1. Great post! This is *also* why Christians who speak to marriage often receive angry responses from the marriages that are “exceptions” to general principles. (I’ll bet Gary can relate!)

    What a blessing it would be if we could all learn to glean what applies to us and brush the remainder aside.

    And how wonderful of the Holy Spirit for His ability and willingness to minister to each marriage and each spouse…. individually!

  2. Here’s another post to married couples that would be silly not to read BEFORE you fall in love. That’s why I’m sharing this post with the Future Marriage University (FMU) community at https://www.facebook.com/FMUniversity. Keep on sharing truth that sets people free!

  3. This is so good. And such truth. I remember my wonderful husband, David, saying to me, early on in our marriage, “I don’t care what other women like, Megan. I only care about what YOU like.” It opened my eyes to how well he loves me. He embraced ME and I felt deeply cherished for the first time in my life.

  4. Deborah (Debbie) January 30, 2015 at 11:54 am

    This may be some of the most important advice, incredibly significant principle that we all need to learn — and not just about marriage but relating to parenting, friendship etc. This is about being in relationship with a PERSON, created by God to be who they are and to do what He has for them to do. Each person is an individual with a different brain, set of experiences, relationships, situations and all of these things factor in to their life — and yours (mine, ours) in loving, relating, ministering to them (and receiving from them). We need this wisdom!!!

  5. As usual, very insightful. I think there are several levels in mating to really build a true relationship. Gee, it take years for me to understand my brothers sister, the trickiest part is transitioning for both couple from an attracting/mating phase to the real marriage partnership phase. The second trickiest is doing that at the similar maturity level almost at the same time.. One partner must play at higher level of patience than the other while keep having faith. In short term/long term relationship these are the hardest parts. After a few failed encounters, would you still have a faith and trust the other will pick up eventually ? During dating for example, would you think it’s time to cut your loss ? How to give a fair chance to the other without losing yourself ? And so the key answer is having a very considerate partner. Although being considerate is a rare skill since it easily got lost in one’s day to day busyness and routines. I also believe the closer the age gaps, the easier the other partner to come closer, I could be wrong. Do I trust my siblings would pick up my intention to understand each other one day? Undoubtedly yes, but a married partner sometimes feels like a total stranger you happen to wake up with one morning.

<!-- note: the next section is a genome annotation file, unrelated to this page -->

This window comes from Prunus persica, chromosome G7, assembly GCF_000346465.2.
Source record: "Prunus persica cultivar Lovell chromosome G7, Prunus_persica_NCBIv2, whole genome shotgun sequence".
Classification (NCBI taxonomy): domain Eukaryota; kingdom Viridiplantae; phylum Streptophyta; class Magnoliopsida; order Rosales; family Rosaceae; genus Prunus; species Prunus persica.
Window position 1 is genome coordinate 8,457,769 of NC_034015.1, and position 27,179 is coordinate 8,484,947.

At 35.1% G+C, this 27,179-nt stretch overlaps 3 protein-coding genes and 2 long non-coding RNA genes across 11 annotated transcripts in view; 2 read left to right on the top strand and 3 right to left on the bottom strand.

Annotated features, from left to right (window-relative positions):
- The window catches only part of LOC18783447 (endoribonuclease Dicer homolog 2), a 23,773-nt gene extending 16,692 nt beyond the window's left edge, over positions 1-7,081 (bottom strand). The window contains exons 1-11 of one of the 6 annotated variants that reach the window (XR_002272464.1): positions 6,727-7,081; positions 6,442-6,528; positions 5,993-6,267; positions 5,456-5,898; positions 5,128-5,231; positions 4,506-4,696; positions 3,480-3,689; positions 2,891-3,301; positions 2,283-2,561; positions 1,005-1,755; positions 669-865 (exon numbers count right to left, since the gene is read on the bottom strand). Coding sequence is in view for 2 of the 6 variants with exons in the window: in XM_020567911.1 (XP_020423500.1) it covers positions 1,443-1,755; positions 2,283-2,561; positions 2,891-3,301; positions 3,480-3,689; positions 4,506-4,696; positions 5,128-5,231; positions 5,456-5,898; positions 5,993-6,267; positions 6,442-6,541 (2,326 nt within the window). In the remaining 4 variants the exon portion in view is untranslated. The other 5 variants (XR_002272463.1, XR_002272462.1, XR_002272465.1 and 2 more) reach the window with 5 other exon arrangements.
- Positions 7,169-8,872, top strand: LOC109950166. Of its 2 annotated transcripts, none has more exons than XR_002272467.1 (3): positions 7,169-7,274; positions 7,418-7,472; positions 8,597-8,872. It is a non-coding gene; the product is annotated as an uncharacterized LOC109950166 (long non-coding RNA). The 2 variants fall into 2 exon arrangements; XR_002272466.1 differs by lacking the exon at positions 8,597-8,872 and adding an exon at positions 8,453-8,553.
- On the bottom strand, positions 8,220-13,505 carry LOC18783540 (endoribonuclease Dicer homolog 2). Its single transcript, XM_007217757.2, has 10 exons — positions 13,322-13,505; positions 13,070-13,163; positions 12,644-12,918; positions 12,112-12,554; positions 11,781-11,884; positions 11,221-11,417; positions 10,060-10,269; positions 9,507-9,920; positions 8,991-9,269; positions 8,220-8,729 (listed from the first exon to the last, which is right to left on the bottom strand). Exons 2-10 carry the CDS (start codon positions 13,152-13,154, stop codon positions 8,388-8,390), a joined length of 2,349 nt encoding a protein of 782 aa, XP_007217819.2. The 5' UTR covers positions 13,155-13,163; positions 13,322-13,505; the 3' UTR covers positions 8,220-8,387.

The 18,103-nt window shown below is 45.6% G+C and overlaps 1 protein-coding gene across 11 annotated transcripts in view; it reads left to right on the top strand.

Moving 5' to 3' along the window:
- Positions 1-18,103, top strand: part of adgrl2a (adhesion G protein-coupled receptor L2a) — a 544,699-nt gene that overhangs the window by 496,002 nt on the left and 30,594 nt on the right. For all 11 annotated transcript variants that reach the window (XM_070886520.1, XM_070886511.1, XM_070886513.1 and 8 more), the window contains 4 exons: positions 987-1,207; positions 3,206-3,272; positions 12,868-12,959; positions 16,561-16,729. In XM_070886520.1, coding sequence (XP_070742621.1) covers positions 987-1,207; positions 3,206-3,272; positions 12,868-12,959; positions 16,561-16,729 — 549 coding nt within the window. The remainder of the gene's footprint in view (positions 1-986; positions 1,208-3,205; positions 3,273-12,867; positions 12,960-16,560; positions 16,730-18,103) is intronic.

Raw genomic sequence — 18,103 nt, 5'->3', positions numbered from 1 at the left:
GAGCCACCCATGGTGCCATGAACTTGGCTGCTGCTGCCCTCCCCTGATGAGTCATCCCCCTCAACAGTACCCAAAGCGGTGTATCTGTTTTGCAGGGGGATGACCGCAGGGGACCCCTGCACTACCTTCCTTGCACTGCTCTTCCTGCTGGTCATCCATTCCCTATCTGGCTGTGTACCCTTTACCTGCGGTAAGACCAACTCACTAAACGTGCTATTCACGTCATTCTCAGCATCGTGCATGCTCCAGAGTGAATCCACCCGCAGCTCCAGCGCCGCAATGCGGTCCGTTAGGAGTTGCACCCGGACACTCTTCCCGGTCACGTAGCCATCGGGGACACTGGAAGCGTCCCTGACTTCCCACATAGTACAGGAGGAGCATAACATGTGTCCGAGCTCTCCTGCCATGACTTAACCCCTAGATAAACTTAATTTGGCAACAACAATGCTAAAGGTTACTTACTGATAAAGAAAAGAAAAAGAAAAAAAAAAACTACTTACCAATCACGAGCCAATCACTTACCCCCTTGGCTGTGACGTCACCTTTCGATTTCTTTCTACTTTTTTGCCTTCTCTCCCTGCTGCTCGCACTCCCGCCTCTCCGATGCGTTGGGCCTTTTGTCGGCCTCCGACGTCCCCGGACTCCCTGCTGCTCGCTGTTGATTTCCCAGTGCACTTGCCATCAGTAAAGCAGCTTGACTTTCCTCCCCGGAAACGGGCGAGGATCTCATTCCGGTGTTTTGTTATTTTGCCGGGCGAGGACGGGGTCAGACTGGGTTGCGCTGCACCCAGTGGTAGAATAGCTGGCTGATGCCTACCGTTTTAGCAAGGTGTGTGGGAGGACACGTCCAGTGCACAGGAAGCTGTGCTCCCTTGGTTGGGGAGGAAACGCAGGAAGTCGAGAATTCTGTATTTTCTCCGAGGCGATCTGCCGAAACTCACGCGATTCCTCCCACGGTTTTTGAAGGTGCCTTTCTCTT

6. I don’t just like this article, I LOVE this! Focus on the family often speaks of this ’80:20′ rule. As in 80% of marriages are this way and 20% don’t fit the general rule. Actually if someone did research (maybe you already have) I’d bet we would find that those stats aren’t even CLOSE to the real numbers. Because of this bent in FOF’s thinking, I often have to shut off the program. You want to know why? Although they superficially say there’s an 80/20 rule, they very often neglect advice for the ’20’!!! It often makes me feel “abnormal”. I love your article because it lets God define YOUR normal! He uniquely created individuals and He uniquely created my marriage. I feel heard and understood from your article. Your marriage “advice” has saved my marriage. You have no idea the impact you’ve had. May God pour out His blessings on you and your own unique marriage!

  7. VERY WELL SAID, GARY! Oh, how I wish I would have had this wise counsel in the first 10 years of marriage. It took me several years to realize that I needed to become a student of my spouse. Even today, I am still learning, still studying him, still seeking to know him inside and out and we are almost 20 years into our marriage. It has not been easy and I have made plenty of mistakes but I pray I’ve learned from each one. Gary has given us wonderful, sage advice to heed and I know the payoff will be worth it…because I’m already living it!